Feathered Serpents and Flowering Trees: Reconstructing the Murals of Teotihuacan

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Author: Berrin, Kathleen; Clara Millon, Rene Millon, Esther Pasztory and Thomas K Seligman (editors)

Year: 1988

Publisher: The Fine Arts Museums of San Francisco

Place: San Francisco


238 pages with frontispiece, illustrations, diagrams, maps, plates, figures, appendix and index. Square quarto (10 1/4" x 10 1/4") bound in red cloth with gilt lettering to spine in original pictorial jacket. Contributions by Clara and Rene Millon, Esther Pasztory and Thomas K Seligman. First edition.

the Wagner collection of Teotihuacan murals is unique, the largest and most important outside of Mexico. The murals are remarkable for their quality, condition, and iconographic breadth. Secretly removed from their site int he 1960, they were left to the Fine Arts Museums of San Francisco in a surprise bequest by Harald Wagner, an energetic San Francisco art lover who had spent years living in Mexico. His gift created a tangle of legal and ethical issues that took the Museums, working with the Mexican government, years to sort out. The result was an agreement that stands as a model of institutional responsibility in the sensitive area of restoring lost cultural patrimony. Of equal dramatic interest is the story of the discovery of the murals' provenance at Teotihuacan by Rene Millon, some twenty years after their looting. The murals are of extraordinary scholarly interest because of their subject matter and their place within the Teotihuacan stylistic canon. Although scholars have not yet been able to establish the existence of an organized system of writing for the city, many of the Wagner murals bear important glyphs that will provide new and valuable evidence. This volume examines a major art form of one of the most important and influential urban centers in all of Middle America. Teotihuacan, located just outside Mexico City, was the first urban city in the New World and the first major state in all of Mesoamerica. Excavated since the nineteenth century, it is the most studies pre-Columbian site, visited annually by thousands of people for its pyramids and temples. The mural paintings in the Wagner collection furnish vital evidence about the Teotihuacan way of life and belief system of the inhabitants - how people perceived their world and how they expressed those perceptions.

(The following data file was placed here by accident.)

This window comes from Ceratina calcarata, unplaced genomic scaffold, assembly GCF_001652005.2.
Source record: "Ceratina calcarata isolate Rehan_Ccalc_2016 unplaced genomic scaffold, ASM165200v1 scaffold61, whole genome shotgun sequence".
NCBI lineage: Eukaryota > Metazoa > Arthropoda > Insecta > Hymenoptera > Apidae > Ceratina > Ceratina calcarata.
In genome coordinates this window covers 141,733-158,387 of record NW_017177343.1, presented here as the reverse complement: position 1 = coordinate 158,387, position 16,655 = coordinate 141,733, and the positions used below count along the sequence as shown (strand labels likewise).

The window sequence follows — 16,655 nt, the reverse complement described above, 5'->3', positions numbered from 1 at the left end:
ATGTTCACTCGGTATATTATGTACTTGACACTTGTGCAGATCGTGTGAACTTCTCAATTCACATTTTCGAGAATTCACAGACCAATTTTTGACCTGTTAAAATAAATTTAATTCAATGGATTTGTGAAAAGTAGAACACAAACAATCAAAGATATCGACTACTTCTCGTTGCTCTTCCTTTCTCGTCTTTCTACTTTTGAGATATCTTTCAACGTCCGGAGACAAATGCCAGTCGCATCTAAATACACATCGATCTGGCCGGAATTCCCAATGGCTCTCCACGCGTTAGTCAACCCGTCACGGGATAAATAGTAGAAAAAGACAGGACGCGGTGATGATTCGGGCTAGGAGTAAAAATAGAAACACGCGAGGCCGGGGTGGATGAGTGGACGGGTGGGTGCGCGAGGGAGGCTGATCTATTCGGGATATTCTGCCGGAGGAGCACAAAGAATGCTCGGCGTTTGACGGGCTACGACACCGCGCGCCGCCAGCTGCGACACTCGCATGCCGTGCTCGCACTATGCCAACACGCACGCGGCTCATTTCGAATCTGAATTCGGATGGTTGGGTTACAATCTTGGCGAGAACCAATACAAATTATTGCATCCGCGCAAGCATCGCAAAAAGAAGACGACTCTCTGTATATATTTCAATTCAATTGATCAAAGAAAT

A near fine copy in like price clipped jacket.

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